Cooking Gas Prices Drop by 30% in Nigeria, Offering Relief to Cash-Strapped Households
In a surprising turn of events, the cost of liquefied petroleum gas (LPG), commonly known as cooking gas, in Nigeria, Africa’s largest economy, has witnessed a significant decline for the first time in a year. The drop in prices, attributed to lower crude oil prices and a decline in global gas prices, has brought a brief respite to households burdened by escalating inflation and recent fuel price hikes resulting from subsidy removal.
According to a recent survey conducted across major Nigerian cities, the price of a 12.5kg cylinder of cooking gas has plummeted by 30%, currently standing at N7,000 compared to N10,000 just two months ago. This unexpected development brings relief to many cash-strapped households grappling with rising living costs and dwindling purchasing power.
Mary Chukwu, a food vendor at Ketu bus stop, expressed her gratitude, stating, “The recent drop in the prices of cooking gas is a big relief for low-income households like mine. Prices of everything are just going up, and this is the only drop we have seen in the last two years.” Chukwu further noted that the decline in cooking gas prices has helped cushion the impact of the recent surge in fuel prices, which would otherwise have inflicted a more significant shock on consumers.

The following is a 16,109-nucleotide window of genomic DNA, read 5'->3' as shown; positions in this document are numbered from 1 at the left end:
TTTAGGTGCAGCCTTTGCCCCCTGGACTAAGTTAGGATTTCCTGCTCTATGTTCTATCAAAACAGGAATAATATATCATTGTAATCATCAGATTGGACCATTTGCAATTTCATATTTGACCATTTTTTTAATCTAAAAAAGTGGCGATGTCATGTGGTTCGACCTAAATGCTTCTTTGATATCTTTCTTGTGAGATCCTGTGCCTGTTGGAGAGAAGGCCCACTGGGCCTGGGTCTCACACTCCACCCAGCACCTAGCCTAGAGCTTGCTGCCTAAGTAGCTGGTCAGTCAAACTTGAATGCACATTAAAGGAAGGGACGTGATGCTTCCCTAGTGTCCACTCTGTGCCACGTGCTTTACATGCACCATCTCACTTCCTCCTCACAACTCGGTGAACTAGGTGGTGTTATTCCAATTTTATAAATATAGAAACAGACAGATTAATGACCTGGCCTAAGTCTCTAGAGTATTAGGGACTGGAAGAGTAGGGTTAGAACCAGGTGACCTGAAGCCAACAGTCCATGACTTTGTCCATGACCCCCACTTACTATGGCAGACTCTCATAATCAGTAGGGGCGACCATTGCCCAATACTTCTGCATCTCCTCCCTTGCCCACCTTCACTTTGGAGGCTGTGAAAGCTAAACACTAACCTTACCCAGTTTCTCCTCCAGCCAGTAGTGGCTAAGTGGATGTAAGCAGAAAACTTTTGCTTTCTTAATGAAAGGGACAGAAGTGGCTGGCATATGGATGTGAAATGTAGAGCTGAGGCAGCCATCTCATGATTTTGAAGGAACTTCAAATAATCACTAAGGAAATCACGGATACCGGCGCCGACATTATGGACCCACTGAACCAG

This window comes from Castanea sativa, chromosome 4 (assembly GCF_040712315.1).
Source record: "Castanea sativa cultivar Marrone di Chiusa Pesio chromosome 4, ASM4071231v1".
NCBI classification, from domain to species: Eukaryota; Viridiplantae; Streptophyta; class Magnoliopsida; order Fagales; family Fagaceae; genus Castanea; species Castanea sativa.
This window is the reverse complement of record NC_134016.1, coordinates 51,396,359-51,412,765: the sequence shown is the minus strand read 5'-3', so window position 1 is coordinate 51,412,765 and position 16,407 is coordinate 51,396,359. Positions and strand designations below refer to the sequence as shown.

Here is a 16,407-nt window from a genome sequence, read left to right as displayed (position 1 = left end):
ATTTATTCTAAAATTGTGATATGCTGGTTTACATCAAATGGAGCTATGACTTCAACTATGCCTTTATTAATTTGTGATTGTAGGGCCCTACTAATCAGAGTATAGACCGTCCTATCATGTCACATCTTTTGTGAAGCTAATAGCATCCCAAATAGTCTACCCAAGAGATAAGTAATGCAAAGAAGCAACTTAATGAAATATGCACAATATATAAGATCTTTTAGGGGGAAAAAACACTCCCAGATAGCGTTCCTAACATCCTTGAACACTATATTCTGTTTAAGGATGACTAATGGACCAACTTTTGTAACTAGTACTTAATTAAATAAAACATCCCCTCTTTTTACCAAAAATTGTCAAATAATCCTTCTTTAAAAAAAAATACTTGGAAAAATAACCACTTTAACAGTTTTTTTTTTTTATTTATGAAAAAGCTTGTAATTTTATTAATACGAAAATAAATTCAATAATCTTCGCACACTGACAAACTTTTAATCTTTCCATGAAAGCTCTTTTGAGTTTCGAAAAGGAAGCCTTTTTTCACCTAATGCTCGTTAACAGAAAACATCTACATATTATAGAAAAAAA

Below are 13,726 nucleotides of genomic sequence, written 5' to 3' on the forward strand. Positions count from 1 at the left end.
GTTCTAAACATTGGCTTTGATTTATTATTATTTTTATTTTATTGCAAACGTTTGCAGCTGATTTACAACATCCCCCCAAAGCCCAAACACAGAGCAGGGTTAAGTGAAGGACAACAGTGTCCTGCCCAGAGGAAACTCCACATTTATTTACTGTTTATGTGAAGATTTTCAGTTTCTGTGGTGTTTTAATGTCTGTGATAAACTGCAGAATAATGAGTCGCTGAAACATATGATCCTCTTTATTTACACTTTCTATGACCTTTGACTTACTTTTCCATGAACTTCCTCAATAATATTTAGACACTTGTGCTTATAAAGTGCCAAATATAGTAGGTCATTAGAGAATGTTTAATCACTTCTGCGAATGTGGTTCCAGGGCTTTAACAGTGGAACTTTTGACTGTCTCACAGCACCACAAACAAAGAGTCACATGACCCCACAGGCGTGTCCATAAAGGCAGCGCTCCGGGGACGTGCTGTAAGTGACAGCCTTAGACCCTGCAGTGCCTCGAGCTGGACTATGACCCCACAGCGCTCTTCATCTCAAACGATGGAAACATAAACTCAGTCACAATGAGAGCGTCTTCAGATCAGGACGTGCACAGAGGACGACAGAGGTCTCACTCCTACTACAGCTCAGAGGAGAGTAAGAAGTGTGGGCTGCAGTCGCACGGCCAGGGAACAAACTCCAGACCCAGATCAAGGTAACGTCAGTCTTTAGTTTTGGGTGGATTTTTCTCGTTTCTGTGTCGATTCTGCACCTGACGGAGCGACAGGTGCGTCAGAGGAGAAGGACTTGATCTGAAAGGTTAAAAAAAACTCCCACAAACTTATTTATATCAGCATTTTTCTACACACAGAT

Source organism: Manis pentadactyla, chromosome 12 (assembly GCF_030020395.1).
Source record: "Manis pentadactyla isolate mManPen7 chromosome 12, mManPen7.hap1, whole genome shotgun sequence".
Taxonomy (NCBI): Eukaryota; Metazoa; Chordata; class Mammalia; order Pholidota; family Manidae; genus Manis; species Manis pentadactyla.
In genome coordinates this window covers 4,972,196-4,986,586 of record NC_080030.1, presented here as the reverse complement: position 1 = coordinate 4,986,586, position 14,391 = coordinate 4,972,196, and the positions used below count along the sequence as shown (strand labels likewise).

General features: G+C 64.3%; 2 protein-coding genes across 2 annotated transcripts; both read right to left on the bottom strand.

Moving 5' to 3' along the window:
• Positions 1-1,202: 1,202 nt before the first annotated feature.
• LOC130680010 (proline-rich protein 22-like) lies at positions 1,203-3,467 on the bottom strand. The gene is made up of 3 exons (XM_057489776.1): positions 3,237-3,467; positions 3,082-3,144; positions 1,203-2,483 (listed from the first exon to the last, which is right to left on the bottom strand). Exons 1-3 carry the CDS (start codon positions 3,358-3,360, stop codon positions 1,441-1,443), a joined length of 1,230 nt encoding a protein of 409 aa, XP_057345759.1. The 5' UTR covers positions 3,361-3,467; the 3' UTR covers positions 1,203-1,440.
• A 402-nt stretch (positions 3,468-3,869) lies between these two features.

The positive trend in cooking gas prices was met with enthusiasm by Abosede Ademola, a food vendor at Mile 12 Market, who shared, “I was really happy when he [supplier] told me because every time I ask him to supply me, he only tells me the price has increased. You know prices keep going up daily. You can’t even go to the market with a specific amount and be sure of what you will buy with it because of the constant price surge, so this is a big relief for us.”
Nigeria has been grappling with accelerating inflation and diminishing household incomes, eroding consumers’ purchasing power. In April, Nigeria’s inflation reached 22.22%, the highest in 17 years, surpassing wage growth significantly. Rising food prices, which have soared by 150%, and escalating costs of fuel and diesel, surging by 174.6% and 160% respectively year-on-year, have further exacerbated the situation. Analysts attribute over 90% of Nigeria’s core inflation to the surge in food prices, as the majority of the working population allocates 60% of their income to food and related expenses.
The impact of surging food prices is reflected in the alarming statistics, with household consumption expenditure increasing by 12% to N27.3 trillion in the first half of 2022, the highest in five years, compared to N25.3 trillion in the corresponding period of 2021, according to the National Bureau of Statistics (NBS). The dire economic conditions have pushed 63% of Nigeria’s population, equivalent to 133 million people, into multidimensional poverty, making any form of price drop a significant development for consumers.
Amarachi Amos, a mother of two who was present at Ketu Market in Lagos to make a purchase, expressed the hardship faced by Nigerians, stating, “It is really hard in the country, and any form of drop is a big deal for consumers right now. This will ease our suffering, especially for fixed-income earners.”
The unexpected decline in cooking gas prices comes as a ray of hope for Nigerian households battling the increasing cost of living. While challenges persist, this temporary respite offers a much-needed breather and an opportunity to mitigate the impact of rising prices, albeit momentarily.
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